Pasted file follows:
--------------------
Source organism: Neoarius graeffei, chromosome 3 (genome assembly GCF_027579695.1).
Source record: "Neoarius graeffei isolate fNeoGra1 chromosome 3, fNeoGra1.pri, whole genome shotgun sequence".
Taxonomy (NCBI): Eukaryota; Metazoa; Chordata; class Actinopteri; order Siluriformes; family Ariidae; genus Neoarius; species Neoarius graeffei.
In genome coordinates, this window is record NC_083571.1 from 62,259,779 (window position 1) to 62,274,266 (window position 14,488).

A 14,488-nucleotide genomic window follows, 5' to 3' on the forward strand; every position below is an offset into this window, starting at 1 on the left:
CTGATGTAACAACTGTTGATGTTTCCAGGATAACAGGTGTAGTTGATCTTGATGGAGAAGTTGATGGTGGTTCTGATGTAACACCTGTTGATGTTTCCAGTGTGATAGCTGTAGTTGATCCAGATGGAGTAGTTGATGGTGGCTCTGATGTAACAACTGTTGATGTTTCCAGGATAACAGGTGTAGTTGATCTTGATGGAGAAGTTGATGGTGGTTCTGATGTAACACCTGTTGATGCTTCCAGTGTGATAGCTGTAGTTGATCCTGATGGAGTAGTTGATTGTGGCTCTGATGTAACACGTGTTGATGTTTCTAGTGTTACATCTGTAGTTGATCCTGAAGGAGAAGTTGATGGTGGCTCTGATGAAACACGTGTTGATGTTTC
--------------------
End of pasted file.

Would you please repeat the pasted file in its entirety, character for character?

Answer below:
Source organism: Neoarius graeffei, chromosome 3 (genome assembly GCF_027579695.1).
Source record: "Neoarius graeffei isolate fNeoGra1 chromosome 3, fNeoGra1.pri, whole genome shotgun sequence".
Taxonomy (NCBI): Eukaryota; Metazoa; Chordata; class Actinopteri; order Siluriformes; family Ariidae; genus Neoarius; species Neoarius graeffei.
In genome coordinates, this window is record NC_083571.1 from 62,259,779 (window position 1) to 62,274,266 (window position 14,488).

A 14,488-nucleotide genomic window follows, 5' to 3' on the forward strand; every position below is an offset into this window, starting at 1 on the left:
CTGATGTAACAACTGTTGATGTTTCCAGGATAACAGGTGTAGTTGATCTTGATGGAGAAGTTGATGGTGGTTCTGATGTAACACCTGTTGATGTTTCCAGTGTGATAGCTGTAGTTGATCCAGATGGAGTAGTTGATGGTGGCTCTGATGTAACAACTGTTGATGTTTCCAGGATAACAGGTGTAGTTGATCTTGATGGAGAAGTTGATGGTGGTTCTGATGTAACACCTGTTGATGCTTCCAGTGTGATAGCTGTAGTTGATCCTGATGGAGTAGTTGATTGTGGCTCTGATGTAACACGTGTTGATGTTTCTAGTGTTACATCTGTAGTTGATCCTGAAGGAGAAGTTGATGGTGGCTCTGATGAAACACGTGTTGATGTTTC